Plastids arose from an endosymbiosis between a host cell and free-living bacteria. One key step during this evolutionary process has been the establishment of coordinated cell and symbiont division to allow the maintenance of organelles during proliferation of the host. However, surprisingly little is known about the underlying mechanisms. In addition, due to their central role in the cell's energetic metabolism and to their sensitivity to various environmental cues such as light or temperature, plastids are ideally fitted to be the source of signals allowing plants to adapt their development according to external conditions. Consistently, there is accumulating evidence that plastid-derived signals can impinge on cell cycle regulation. In this review, we summarize current knowledge of the dialogue between chloroplasts and the nucleus in the context of the cell cycle.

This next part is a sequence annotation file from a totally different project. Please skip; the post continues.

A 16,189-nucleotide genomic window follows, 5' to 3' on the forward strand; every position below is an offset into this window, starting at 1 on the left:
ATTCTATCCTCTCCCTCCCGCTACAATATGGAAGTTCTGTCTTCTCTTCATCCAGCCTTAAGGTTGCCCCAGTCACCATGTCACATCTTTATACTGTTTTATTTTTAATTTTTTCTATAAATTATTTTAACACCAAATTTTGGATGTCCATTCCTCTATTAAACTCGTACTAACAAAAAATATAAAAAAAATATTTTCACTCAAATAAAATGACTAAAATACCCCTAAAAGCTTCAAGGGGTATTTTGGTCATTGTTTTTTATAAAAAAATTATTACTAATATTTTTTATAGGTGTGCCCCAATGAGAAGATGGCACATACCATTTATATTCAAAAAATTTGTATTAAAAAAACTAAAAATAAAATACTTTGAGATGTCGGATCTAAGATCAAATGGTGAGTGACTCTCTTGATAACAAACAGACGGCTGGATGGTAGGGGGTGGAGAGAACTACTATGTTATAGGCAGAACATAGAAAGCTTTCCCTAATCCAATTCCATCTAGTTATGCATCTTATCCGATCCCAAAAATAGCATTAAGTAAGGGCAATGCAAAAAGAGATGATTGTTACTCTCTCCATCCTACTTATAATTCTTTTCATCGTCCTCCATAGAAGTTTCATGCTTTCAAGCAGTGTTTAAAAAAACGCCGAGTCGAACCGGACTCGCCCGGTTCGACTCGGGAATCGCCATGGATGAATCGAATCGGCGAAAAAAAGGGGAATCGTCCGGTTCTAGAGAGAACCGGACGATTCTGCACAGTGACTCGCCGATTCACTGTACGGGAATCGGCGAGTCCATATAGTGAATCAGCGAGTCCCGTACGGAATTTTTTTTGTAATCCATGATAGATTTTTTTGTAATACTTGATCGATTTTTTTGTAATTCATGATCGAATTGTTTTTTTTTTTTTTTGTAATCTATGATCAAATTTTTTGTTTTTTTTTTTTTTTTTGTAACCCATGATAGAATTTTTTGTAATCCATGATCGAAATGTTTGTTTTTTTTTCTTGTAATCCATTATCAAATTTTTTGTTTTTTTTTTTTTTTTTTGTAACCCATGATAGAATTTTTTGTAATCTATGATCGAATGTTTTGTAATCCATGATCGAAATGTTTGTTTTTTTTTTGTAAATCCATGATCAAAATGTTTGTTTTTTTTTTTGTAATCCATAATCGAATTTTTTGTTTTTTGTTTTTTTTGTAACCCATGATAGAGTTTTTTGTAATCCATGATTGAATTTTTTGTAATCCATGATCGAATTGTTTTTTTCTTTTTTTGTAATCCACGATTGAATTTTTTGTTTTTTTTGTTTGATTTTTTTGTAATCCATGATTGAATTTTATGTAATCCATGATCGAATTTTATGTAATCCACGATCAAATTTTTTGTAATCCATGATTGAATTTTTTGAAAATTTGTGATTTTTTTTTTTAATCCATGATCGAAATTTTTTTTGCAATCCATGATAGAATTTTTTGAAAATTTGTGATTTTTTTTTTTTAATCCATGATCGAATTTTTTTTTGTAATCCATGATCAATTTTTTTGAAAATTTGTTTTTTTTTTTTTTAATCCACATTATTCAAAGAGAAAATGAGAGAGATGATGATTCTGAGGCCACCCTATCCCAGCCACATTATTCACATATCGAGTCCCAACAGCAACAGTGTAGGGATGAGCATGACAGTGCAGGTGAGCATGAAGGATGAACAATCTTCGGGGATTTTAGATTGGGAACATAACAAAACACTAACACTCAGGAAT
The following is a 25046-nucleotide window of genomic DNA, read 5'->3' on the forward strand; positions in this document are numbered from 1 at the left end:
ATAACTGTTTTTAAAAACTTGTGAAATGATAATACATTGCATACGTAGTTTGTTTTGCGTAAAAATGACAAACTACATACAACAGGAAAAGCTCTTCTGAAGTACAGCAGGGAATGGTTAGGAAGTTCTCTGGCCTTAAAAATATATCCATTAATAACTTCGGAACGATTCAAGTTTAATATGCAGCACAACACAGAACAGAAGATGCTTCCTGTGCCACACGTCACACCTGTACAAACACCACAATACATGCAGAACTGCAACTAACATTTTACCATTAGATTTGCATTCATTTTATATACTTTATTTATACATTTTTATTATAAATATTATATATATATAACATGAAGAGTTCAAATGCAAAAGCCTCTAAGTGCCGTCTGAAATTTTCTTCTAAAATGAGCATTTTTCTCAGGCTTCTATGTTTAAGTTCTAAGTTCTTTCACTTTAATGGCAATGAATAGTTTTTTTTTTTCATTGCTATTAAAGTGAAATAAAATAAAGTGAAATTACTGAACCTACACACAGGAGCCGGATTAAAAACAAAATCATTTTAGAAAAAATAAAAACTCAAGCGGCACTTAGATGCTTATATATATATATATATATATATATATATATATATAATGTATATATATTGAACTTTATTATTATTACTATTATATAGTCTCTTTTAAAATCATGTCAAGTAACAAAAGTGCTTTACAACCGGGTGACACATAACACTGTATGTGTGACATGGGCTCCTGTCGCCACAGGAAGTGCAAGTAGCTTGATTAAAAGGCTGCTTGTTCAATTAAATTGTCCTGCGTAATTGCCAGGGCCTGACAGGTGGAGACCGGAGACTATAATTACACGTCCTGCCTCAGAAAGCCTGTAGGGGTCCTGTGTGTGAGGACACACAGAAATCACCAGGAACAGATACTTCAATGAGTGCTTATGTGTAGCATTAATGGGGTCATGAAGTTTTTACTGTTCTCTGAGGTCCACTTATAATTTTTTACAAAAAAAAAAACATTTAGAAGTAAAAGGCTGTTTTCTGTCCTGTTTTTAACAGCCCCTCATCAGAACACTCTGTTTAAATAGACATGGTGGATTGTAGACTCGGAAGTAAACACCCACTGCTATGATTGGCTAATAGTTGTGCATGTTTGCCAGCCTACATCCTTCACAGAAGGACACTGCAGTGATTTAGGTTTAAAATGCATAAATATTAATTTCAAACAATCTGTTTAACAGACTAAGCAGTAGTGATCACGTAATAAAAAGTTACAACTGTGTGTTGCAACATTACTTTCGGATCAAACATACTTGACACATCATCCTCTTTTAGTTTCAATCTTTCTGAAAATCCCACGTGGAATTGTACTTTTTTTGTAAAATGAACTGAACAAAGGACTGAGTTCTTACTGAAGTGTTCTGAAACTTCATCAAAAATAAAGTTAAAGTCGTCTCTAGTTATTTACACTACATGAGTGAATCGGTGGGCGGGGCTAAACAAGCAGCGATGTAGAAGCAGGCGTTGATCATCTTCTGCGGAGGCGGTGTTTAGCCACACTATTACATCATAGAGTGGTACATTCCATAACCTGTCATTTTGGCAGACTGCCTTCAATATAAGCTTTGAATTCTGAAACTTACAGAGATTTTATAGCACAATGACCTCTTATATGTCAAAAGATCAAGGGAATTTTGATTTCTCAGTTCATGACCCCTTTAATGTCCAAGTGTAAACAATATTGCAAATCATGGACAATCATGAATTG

ASJC Scopus subject areas
- Plant Science